With William Hill and Amaya next in line for merger rumors, the first question to ask is, Is this a merger for the sake of merging, or does it actually make sense? The other questions: Will it actually happen? Is either Amaya or William Hill a Buy now? First impressions, it doesn’t look like the proposed merger is solely for the sake of merging, but that seems to be at least some part of it because that is the current atmosphere in the UK gaming market. There is some sense to it, but it’s not a very compelling and obvious case. Will it actually happen? I’d say the chances are 55-45 yes, depending on whether or not an $870 million fine on PokerStars is enforced. More on that later. Is either Amaya or William Hill a Buy now? Amaya no, absolutely not. Sell it now. William Hill is safer to buy on a gamble that the deal goes through, but it’s not that great a position to take.
We took a 5% position in Amaya for the model portfolio way back in February at $13.28 a Nasdaq share on a positive Super Bowl betting indicator and speculation that David Baazov would take the firm private for C$21 a share. That didn’t happen but effectively the same thing happened and we are now at C$23.4 or $16.12 on the Nasdaq. That’s a 21.4% gain on a 5% position for a total portfolio gain of 1.1%. It’s time to sell and move on. The risk that this deal will not go through for whatever reason is high enough not to endanger gains already made.
Secondarily, this issue doesn’t come up often, but from a logistical standpoint for US Amaya Nasdaq shareholders and Canadian shareholders on the TSE, holding Amaya now would be difficult practically. If the deal goes through, William Hill would be the surviving entity and trade on the London exchange, and US and Canadian shareholders (or any non UK shareholder) whose brokerages do not support international exchanges would be stuck either converting to the very low liquidity OTC shares WIMHY or WIMHF which is not even an option for some specialized accounts that forbid OTC securities, or being forced to cash out anyway, or who knows what. So might as well sell now while you can.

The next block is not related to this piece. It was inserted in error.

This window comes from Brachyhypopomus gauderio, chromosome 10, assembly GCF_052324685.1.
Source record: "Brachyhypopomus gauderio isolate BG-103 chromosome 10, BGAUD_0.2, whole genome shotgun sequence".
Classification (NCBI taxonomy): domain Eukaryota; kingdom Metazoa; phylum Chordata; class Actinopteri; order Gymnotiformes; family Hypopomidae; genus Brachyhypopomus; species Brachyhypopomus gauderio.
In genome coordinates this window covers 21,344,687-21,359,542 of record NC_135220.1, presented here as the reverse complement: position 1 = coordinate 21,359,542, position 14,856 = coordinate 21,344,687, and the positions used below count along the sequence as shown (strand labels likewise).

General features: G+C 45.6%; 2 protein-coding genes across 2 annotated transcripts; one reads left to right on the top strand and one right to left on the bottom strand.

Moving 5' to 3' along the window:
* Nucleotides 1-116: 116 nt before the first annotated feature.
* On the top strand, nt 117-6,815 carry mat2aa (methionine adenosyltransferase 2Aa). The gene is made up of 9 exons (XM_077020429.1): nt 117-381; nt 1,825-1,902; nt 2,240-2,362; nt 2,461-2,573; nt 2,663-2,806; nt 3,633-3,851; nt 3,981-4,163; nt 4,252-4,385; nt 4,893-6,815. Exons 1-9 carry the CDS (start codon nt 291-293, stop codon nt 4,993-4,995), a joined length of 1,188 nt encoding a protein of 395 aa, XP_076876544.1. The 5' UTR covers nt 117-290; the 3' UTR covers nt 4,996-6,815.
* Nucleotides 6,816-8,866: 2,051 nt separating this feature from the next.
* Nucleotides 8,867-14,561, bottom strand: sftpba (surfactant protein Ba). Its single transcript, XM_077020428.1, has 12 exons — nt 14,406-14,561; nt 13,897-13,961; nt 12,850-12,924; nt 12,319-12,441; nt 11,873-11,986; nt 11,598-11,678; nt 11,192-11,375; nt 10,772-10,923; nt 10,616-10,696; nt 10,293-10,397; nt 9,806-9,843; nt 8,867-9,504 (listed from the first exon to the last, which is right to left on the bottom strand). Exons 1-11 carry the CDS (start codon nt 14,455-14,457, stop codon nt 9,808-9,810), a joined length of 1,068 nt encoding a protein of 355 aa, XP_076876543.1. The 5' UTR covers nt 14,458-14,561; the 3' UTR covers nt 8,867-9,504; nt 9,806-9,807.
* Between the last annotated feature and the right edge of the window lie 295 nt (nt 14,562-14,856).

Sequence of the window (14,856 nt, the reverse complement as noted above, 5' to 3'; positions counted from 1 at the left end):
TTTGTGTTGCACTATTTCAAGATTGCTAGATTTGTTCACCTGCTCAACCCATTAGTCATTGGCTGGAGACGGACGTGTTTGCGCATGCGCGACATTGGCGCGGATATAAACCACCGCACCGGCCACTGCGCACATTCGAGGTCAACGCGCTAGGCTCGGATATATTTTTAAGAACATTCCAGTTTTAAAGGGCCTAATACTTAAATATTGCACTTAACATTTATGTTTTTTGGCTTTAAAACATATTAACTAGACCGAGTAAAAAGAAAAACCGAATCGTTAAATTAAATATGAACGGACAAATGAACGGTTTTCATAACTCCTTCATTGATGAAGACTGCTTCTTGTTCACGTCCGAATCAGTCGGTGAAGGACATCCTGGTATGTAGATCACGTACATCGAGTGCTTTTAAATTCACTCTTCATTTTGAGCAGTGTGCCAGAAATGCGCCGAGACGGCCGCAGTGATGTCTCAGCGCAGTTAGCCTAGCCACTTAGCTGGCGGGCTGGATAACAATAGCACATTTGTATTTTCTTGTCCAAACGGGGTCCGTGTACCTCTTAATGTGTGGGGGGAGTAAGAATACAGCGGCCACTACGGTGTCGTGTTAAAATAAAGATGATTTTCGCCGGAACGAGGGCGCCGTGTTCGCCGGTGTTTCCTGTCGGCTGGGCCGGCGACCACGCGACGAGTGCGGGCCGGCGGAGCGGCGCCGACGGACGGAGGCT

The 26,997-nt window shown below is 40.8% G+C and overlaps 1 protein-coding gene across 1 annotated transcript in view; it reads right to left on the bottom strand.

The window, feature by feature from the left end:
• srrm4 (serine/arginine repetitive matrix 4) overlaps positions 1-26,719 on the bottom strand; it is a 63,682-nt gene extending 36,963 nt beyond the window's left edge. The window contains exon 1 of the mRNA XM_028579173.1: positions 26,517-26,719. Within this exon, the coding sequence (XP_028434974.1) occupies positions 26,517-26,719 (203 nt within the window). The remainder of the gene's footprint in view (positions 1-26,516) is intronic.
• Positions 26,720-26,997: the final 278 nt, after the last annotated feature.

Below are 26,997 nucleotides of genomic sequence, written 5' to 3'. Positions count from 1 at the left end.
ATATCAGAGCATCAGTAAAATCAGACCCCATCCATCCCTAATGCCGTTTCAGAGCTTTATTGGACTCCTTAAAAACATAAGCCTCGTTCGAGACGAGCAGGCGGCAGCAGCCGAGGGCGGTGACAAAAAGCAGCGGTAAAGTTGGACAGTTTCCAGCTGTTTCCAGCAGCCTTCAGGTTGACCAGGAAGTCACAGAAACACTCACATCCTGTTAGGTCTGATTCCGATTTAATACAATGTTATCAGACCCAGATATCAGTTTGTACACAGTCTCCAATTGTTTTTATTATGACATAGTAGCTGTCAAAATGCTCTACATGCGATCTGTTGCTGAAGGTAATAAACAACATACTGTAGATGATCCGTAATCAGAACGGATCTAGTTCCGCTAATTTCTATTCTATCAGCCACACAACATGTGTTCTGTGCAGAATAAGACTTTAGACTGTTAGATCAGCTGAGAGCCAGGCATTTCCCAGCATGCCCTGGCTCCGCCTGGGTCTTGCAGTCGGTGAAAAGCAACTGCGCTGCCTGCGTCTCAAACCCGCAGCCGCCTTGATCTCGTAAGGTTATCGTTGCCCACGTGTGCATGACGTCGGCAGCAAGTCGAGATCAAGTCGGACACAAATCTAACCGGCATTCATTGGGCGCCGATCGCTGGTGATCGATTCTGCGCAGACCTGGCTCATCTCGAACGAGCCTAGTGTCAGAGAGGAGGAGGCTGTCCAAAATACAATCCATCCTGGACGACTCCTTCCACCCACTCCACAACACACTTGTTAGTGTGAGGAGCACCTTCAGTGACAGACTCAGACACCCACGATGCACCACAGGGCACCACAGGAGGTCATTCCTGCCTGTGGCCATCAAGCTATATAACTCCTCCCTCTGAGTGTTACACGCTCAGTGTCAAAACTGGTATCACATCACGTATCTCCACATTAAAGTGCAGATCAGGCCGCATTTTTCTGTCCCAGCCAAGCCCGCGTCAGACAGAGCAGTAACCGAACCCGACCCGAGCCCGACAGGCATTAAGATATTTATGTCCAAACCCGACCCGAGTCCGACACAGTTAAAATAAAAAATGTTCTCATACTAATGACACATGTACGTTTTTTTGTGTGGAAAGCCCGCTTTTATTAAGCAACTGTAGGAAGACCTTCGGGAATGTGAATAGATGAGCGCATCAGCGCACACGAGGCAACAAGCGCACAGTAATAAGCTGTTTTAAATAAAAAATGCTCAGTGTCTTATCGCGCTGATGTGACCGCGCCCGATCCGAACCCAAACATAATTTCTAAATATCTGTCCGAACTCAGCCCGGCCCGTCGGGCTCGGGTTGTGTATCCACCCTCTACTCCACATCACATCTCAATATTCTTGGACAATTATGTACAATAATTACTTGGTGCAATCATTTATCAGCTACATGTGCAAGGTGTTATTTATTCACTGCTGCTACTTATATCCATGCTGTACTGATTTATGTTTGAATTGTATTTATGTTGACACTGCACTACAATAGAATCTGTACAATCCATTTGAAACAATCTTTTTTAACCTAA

As for the deal itself, there are two compelling features to it. The biggest is the cross-selling opportunities for Hill, a firm that has been struggling mightily with its online growth. Having access to PokerStars clients would beef up digital efforts, at least temporarily at the beginning. After that it depends on customer retention, something that is not assured. Secondly, it looks like Amaya CEO Rafi Ashkenazi would take over the helm, and William Hill could use some fresh new blood at the top. Can he provide the direction needed? Hard to know, but it would be difficult to do worse.
Some unflattering numbers to keep in mind for Hill are that Italy and Spain wagering is up 22%, but despite that the firm showed a 1% loss in volume. Imagine what happens when those two markets fall, and they will when the next banking and sovereign debt episode flares up. Employee and marketing costs are up 13% and 12% respectively, so Hill is losing efficiency. New accounts are down 17% and average cost per acquisition is up 35%. No doubt a merger would help with average cost per acquisition and bringing up new accounts. Markets know this, so if the merger talks break up, William Hill could be hit hard.